Do I take any comfort in this decline of a superpower? Do I display Schadenfreude, the pleasure of witnessing the discomfort of others?


But of course, it’s self-defeating and just plain ‘ol bad karma. As a Canadian, I know that America’s decline almost certainly means our decline. But it’s like a car wreck. Terrible. Awful. Irresistible.

Posted by Colin Welch at 6:04 PM
Edited on: Tuesday, May 17, 2011 5:44 PM
Categories: American Politics, Education, Humour, Modern Culture

Sunday, May 01, 2011

Tea Party Contradictions

One of the most fascinating examples of the absurdity of US politics has been the Tea Party movement. Populated largely by angry and frightened working class and middle class (white) Americans, the movement proves that contradictions are rarely a barrier to political action.

At the core of the problem is a series of demands by the Tea Party that have little to do with the interests of its members: less government regulation, lower taxes (especially for the upper class and corporations), and cutbacks to social programs like Medicare. These interests do coincide with the upper class and corporate sector, but not with Americans living from cheque to cheque, and from housing payment to housing payment.

It gets worse when you consider that deregulation and upper-class tax cuts are at the core of the economic meltdown in the United States. But the Tea Party is undaunted: the solution to our problems is to reintroduce the policies that caused the problems in the first place. This sounds like Santayana's definition of fanaticism.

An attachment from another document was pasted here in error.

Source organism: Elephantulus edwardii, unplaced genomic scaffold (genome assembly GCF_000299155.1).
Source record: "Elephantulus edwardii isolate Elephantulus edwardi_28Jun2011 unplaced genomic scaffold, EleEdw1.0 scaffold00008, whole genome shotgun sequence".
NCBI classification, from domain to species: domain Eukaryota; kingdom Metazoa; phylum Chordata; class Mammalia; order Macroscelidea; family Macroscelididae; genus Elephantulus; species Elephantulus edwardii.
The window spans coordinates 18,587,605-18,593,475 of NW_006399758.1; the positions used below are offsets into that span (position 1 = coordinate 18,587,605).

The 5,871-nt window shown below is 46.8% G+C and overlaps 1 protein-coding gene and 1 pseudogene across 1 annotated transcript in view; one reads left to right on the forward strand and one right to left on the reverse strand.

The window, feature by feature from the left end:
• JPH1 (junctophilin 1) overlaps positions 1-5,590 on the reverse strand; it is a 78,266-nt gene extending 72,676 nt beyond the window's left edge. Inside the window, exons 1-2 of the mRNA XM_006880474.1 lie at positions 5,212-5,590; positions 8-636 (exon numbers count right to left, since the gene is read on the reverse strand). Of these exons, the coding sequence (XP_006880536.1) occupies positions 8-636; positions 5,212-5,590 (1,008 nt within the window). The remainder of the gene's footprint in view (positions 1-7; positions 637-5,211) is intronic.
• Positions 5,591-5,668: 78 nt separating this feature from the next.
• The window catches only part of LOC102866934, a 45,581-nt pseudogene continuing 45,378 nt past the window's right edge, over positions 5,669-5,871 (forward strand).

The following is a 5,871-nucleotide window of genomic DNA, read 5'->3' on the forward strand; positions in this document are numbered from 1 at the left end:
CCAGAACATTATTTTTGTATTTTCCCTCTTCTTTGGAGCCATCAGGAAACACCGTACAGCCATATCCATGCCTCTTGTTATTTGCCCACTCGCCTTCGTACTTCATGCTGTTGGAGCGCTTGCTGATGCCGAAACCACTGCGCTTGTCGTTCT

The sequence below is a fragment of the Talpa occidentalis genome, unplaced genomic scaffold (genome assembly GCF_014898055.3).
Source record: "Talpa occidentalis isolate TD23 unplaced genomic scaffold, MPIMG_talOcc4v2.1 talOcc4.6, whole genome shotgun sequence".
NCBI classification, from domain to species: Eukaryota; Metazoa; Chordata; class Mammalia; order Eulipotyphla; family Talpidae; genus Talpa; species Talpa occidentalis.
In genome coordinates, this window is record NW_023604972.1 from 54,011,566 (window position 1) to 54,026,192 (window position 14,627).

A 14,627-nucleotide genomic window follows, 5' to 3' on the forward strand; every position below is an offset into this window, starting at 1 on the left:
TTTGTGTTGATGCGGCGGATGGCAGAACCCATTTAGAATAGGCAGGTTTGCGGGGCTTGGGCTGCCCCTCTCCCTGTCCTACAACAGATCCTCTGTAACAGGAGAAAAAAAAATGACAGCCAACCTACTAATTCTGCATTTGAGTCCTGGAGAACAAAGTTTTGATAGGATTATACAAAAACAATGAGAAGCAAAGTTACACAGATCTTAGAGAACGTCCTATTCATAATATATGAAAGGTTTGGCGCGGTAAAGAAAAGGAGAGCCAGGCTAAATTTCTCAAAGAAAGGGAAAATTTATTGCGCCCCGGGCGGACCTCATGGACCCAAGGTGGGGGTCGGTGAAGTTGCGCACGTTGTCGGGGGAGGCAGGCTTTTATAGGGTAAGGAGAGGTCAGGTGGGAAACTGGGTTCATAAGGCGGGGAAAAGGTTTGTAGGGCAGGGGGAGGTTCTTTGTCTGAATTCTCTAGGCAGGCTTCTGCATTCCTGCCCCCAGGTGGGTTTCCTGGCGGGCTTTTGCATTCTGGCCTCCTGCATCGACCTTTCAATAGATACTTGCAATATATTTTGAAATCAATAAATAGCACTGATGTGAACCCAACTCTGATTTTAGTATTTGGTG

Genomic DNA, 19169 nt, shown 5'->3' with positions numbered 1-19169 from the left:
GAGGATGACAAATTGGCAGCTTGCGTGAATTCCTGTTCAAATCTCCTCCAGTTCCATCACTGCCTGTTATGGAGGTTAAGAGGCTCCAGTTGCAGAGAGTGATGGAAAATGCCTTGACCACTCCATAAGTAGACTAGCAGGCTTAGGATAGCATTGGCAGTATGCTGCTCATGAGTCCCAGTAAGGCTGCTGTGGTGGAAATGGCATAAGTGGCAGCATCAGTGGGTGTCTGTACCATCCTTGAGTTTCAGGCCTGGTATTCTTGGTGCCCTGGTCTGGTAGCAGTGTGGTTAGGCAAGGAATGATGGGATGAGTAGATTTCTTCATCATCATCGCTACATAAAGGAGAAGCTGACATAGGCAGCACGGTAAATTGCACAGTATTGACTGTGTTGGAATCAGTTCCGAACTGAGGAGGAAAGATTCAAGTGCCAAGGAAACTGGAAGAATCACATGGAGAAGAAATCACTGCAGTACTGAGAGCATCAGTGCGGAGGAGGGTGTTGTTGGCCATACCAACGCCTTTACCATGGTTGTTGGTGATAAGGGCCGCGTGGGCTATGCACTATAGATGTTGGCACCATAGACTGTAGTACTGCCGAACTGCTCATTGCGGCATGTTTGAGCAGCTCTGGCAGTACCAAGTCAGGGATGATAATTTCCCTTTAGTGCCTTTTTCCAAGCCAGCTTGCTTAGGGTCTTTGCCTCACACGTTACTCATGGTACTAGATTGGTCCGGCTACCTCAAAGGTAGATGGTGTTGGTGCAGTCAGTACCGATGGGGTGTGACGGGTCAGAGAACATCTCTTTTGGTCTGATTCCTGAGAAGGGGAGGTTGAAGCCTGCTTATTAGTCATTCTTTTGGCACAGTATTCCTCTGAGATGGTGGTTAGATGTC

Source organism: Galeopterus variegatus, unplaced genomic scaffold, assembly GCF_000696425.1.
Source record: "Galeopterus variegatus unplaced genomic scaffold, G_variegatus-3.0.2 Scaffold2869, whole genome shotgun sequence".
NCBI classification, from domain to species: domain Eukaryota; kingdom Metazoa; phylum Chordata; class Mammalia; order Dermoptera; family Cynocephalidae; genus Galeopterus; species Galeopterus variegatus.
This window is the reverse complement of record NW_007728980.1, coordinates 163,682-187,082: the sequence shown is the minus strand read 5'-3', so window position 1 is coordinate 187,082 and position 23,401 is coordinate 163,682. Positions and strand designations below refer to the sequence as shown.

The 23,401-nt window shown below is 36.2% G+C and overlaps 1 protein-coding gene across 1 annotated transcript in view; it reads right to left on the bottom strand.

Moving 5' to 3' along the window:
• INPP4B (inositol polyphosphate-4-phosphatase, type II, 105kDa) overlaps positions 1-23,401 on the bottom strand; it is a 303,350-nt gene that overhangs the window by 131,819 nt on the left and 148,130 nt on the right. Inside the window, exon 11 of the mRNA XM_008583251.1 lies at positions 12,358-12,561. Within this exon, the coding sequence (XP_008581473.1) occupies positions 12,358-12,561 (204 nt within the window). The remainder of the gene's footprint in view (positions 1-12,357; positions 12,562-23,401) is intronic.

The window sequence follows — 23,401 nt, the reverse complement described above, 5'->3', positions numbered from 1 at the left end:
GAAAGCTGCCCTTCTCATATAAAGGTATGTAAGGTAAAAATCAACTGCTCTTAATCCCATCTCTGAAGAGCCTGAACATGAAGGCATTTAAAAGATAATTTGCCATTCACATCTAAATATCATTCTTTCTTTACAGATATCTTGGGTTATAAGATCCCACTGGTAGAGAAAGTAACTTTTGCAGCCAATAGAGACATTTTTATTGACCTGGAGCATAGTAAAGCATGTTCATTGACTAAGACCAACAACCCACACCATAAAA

Why isn't the Tea Party an angry mob of left-wing populists? Why aren't they demanding an end to monied interests and corporate lobbyists? Part of the answer is that the corporate and upper-class funding for the Tea Party has been partially hidden. Yet repeated, high-quality exposés of Tea party financiers like the Koch Brothers have started to shed light on the self-interest that compromises the rationale of the Tea Party. Nevertheless, the Tea Party continues on, revelling in its political power within the Republican Party and apparently oblivious to its corporate benefactors. I suppose part of the answer to the TP's self-cancelling populism can be found in an economic and political maelstrom that obliges its victims to seek an easy scapegoat; you go with what you know. And, in the United States, what they know are the centuries-old platitudes about the dangers of government and taxes, platitudes eagerly reinforced by Fox News.

Humour may be the best retort, as exemplified by Barack Obama's evisceration of Donald Trump. In response to the contradictions of the Tea Party, two excellent American cartoonists, Cole Bennett and Steve Greenberg, have provided many biting political cartoons:


A Fast one!  

Party poopers!  


Posted by Colin Welch at 7:04 PM
Edited on: Wednesday, July 06, 2011 11:44 AM
Categories: American Politics, In a Philosophical Mood, The Economy

Monday, April 04, 2011

Sun Media Brings Fox News to Canada

This is almost hilarious. It must be the most absurd media promo I've ever seen - as if it's a parody made by the people at The Colbert Report or The Onion. Unfortunately, these yahoos are serious.

Posted by Colin Welch at 8:21 PM
Edited on: Wednesday, April 20, 2011 5:20 PM
Categories: American Politics, Canadian Politics, Humour, Language, The Media

Tuesday, January 25, 2011

Ben Levin's thoughts on education

The presentation below, by Ontario professor Ben Levin, makes some interesting points about modern education.